Shifting to a healthier diet can significantly reduce the risk of heart disease. There are many resources available to help Americans learn about what makes up a healthy diet. Patients can access tools such as recipes and menu planners to make gradual changes to their eating habits.

Become More Active

The CDC recommends that adults participate in 2.5 hours of moderate and 1.25 hours of vigorous activity weekly, along with muscle strengthening activities on at least two days. For older adults, the CDC recommends increasing that activity to five hours at a moderate level and 2.5 hours at a vigorous level. Simply walking is a very healthy activity.

Get Healthy Sleep

Adults of all ages should strive for eight hours of restorative sleep each night. Unfortunately, one in five adults experiences sleep apnea, a repeated cessation of breathing throughout the sleep cycle. For people with apnea, sleep is often not restorative. They are frequently awakened while their organs are deprived of adequate oxygen, which can put them at a greater risk of heart disease.

Cope with Stress

Stress is a normal part of life. However, the way an individual reacts to and addresses stress could become problematic. Some may turn to unhealthy habits, such as overeating, smoking, and consuming alcohol or drugs. Healthier responses might include relaxation, hobbies, music, and exercise. If stress interferes with someone’s health, her ability to work, or her ability to maintain relationships, she should consider seeking professional counseling.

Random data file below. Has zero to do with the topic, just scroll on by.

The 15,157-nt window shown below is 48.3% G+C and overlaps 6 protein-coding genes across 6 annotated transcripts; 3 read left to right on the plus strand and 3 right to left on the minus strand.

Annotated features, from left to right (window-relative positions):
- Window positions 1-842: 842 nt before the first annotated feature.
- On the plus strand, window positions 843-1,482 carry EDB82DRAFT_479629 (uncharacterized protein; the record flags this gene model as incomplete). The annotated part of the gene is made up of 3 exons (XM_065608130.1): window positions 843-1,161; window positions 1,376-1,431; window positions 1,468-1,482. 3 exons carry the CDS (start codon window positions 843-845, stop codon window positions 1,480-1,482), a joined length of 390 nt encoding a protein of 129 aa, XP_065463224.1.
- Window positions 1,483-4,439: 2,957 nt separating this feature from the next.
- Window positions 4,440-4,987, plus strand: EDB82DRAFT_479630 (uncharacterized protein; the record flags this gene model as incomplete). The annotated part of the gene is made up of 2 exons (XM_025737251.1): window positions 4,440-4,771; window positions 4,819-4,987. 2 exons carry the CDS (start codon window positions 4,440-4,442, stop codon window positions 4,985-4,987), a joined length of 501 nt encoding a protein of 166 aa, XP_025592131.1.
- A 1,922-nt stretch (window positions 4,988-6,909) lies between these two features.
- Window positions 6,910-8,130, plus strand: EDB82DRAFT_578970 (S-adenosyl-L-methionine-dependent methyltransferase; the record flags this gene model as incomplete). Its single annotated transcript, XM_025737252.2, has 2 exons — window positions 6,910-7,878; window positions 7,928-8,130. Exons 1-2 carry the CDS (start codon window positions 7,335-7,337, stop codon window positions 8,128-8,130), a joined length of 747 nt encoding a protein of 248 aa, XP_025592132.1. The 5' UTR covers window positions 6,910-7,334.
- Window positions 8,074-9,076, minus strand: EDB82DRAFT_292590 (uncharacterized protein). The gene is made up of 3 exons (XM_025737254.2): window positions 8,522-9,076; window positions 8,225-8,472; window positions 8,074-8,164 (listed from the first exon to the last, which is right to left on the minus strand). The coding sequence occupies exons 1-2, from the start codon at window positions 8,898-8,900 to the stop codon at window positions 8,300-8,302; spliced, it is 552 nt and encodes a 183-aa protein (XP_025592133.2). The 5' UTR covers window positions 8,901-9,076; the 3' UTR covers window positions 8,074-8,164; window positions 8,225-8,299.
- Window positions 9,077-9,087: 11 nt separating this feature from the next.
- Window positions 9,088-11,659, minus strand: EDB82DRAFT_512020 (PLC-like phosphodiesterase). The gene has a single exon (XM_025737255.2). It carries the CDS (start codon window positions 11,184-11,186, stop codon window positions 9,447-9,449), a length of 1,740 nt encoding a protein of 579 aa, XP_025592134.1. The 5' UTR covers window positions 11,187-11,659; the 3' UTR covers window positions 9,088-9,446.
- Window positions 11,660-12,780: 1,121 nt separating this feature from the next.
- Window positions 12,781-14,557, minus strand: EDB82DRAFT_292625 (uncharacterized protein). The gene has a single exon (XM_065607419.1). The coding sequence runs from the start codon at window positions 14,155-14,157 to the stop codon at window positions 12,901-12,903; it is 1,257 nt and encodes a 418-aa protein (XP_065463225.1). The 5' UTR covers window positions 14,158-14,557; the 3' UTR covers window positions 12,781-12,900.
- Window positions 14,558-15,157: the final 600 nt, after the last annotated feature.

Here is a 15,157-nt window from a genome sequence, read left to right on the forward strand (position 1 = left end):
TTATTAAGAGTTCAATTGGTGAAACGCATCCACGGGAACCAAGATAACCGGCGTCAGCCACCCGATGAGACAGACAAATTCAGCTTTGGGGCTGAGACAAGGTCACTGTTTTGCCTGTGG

Participate in Screenings

Health fairs often provide free or low-cost screening services. Here, patients have the opportunity to be screened, while healthcare professionals can volunteer their services.

Get Involved

Beyond modeling heart health and participating in screenings, there are many other ways healthcare professionals can participate in American Heart Month. The AHA offers a number of suggestions on how to actively raise awareness about heart health and prevention. Among these, healthcare professionals can:

  • Join an AHA walking club
  • Participate in physical programs, such as Hoops for Heart and Jump Rope for Heart
  • Become a You’re the Cure advocate
  • Provide information through the Get with the Guidelines program
  • Join any of the Go Red for Women activities

In addition, healthcare workers can disseminate information, donate funds, or simply hang up posters.

Preventing and combating heart disease effectively requires a united front. Whether by volunteering at a health fair, modeling heart health, or leaving appropriate pamphlets, healthcare workers can become part of the solution during American Heart Month.

Just as educating seniors on preventing heat disease can help improve their quality of life, informing them about the potential benefits of medical alert devices can help seniors maintain their independence. Learn more about how to refer your senior patients for a medical alert system.